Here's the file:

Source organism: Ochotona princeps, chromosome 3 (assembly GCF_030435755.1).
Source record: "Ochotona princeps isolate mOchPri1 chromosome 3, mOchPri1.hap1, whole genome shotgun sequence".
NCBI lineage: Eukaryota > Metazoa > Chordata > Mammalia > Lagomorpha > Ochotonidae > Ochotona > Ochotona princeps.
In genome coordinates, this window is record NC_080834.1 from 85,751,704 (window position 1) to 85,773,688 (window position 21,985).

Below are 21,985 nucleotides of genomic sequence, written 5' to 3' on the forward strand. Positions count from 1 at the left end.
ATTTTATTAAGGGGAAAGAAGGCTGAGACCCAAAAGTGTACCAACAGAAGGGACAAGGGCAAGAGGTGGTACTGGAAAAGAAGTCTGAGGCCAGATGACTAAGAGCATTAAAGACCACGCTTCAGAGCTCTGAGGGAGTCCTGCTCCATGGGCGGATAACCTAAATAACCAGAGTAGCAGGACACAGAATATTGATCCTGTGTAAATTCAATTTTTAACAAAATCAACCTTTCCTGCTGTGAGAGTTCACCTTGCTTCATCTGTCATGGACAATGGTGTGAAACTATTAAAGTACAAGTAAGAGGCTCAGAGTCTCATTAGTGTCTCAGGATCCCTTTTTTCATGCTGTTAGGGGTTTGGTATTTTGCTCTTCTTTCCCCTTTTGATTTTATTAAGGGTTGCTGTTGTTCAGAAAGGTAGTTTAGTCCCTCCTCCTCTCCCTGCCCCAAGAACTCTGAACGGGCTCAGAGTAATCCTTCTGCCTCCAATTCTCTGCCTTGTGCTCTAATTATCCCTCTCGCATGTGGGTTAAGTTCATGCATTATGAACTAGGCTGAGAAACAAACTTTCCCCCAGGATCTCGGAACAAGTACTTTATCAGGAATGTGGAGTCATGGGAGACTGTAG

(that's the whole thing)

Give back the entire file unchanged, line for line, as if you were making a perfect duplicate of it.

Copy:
Source organism: Ochotona princeps, chromosome 3 (assembly GCF_030435755.1).
Source record: "Ochotona princeps isolate mOchPri1 chromosome 3, mOchPri1.hap1, whole genome shotgun sequence".
NCBI lineage: Eukaryota > Metazoa > Chordata > Mammalia > Lagomorpha > Ochotonidae > Ochotona > Ochotona princeps.
In genome coordinates, this window is record NC_080834.1 from 85,751,704 (window position 1) to 85,773,688 (window position 21,985).

Below are 21,985 nucleotides of genomic sequence, written 5' to 3' on the forward strand. Positions count from 1 at the left end.
ATTTTATTAAGGGGAAAGAAGGCTGAGACCCAAAAGTGTACCAACAGAAGGGACAAGGGCAAGAGGTGGTACTGGAAAAGAAGTCTGAGGCCAGATGACTAAGAGCATTAAAGACCACGCTTCAGAGCTCTGAGGGAGTCCTGCTCCATGGGCGGATAACCTAAATAACCAGAGTAGCAGGACACAGAATATTGATCCTGTGTAAATTCAATTTTTAACAAAATCAACCTTTCCTGCTGTGAGAGTTCACCTTGCTTCATCTGTCATGGACAATGGTGTGAAACTATTAAAGTACAAGTAAGAGGCTCAGAGTCTCATTAGTGTCTCAGGATCCCTTTTTTCATGCTGTTAGGGGTTTGGTATTTTGCTCTTCTTTCCCCTTTTGATTTTATTAAGGGTTGCTGTTGTTCAGAAAGGTAGTTTAGTCCCTCCTCCTCTCCCTGCCCCAAGAACTCTGAACGGGCTCAGAGTAATCCTTCTGCCTCCAATTCTCTGCCTTGTGCTCTAATTATCCCTCTCGCATGTGGGTTAAGTTCATGCATTATGAACTAGGCTGAGAAACAAACTTTCCCCCAGGATCTCGGAACAAGTACTTTATCAGGAATGTGGAGTCATGGGAGACTGTAG